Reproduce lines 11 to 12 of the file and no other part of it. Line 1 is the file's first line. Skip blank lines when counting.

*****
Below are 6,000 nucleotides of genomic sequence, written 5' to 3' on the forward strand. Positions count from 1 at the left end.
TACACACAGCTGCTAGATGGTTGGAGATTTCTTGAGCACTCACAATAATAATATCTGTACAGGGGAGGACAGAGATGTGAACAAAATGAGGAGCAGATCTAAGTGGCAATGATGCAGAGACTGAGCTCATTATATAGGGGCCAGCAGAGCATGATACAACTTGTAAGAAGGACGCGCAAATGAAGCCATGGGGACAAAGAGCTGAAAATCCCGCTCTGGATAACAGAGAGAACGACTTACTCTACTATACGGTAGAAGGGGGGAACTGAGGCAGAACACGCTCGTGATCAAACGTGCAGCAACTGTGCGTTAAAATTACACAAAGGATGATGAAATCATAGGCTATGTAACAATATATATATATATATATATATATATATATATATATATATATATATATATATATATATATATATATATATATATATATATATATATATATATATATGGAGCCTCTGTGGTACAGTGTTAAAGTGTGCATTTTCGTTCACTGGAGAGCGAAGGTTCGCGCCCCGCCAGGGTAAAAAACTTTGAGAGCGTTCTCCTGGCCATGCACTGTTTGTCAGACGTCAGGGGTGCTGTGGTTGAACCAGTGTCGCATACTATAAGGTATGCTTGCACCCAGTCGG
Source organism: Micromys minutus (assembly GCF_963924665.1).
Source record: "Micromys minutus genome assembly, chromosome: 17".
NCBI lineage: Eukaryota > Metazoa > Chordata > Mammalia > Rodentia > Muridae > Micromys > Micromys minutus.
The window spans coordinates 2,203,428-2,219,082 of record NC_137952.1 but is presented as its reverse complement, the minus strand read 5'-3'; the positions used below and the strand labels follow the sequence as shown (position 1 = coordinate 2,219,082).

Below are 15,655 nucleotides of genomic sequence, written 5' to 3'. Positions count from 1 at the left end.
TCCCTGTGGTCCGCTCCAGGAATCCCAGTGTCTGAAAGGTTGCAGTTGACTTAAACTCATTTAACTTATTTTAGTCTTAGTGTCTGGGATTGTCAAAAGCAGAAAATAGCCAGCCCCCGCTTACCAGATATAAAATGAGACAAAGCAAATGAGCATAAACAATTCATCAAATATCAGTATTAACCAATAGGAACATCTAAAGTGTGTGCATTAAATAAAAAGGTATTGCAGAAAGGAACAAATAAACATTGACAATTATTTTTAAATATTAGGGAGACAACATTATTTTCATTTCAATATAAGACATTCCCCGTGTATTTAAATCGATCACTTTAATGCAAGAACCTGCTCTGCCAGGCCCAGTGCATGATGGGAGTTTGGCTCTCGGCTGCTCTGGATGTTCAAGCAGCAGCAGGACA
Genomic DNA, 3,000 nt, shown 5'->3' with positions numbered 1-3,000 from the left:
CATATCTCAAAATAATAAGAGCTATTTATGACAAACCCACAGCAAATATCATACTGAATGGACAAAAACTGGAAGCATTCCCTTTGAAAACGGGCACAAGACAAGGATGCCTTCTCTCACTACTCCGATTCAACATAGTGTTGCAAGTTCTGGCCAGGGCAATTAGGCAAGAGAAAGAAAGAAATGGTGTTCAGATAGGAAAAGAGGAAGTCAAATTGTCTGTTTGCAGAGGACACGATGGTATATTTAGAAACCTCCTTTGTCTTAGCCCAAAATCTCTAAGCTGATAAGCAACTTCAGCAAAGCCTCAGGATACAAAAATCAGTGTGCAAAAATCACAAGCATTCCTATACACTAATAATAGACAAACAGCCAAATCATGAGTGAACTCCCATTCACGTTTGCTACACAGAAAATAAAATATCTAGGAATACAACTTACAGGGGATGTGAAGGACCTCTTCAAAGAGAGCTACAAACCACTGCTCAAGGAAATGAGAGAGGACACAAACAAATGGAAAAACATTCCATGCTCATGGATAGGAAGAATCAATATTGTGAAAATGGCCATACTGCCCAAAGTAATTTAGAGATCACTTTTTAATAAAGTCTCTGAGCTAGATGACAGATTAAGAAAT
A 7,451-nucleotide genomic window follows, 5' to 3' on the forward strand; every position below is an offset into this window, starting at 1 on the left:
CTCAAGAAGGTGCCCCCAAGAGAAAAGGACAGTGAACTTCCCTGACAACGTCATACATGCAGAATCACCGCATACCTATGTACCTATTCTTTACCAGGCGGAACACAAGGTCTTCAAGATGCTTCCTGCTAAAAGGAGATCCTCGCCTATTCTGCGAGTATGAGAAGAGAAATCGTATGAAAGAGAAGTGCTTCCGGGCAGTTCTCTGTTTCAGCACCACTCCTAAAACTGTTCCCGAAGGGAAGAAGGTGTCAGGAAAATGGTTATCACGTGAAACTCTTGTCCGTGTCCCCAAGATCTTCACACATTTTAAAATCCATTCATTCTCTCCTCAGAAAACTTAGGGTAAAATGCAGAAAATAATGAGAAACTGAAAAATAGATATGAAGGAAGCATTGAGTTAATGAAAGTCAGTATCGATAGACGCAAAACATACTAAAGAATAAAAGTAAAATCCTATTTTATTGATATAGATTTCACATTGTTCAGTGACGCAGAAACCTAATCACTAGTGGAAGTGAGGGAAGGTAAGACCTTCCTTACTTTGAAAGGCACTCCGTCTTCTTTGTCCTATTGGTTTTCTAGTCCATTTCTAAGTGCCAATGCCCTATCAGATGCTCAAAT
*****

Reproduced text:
A 7,451-nucleotide genomic window follows, 5' to 3' on the forward strand; every position below is an offset into this window, starting at 1 on the left:
CTCAAGAAGGTGCCCCCAAGAGAAAAGGACAGTGAACTTCCCTGACAACGTCATACATGCAGAATCACCGCATACCTATGTACCTATTCTTTACCAGGCGGAACACAAGGTCTTCAAGATGCTTCCTGCTAAAAGGAGATCCTCGCCTATTCTGCGAGTATGAGAAGAGAAATCGTATGAAAGAGAAGTGCTTCCGGGCAGTTCTCTGTTTCAGCACCACTCCTAAAACTGTTCCCGAAGGGAAGAAGGTGTCAGGAAAATGGTTATCACGTGAAACTCTTGTCCGTGTCCCCAAGATCTTCACACATTTTAAAATCCATTCATTCTCTCCTCAGAAAACTTAGGGTAAAATGCAGAAAATAATGAGAAACTGAAAAATAGATATGAAGGAAGCATTGAGTTAATGAAAGTCAGTATCGATAGACGCAAAACATACTAAAGAATAAAAGTAAAATCCTATTTTATTGATATAGATTTCACATTGTTCAGTGACGCAGAAACCTAATCACTAGTGGAAGTGAGGGAAGGTAAGACCTTCCTTACTTTGAAAGGCACTCCGTCTTCTTTGTCCTATTGGTTTTCTAGTCCATTTCTAAGTGCCAATGCCCTATCAGATGCTCAAAT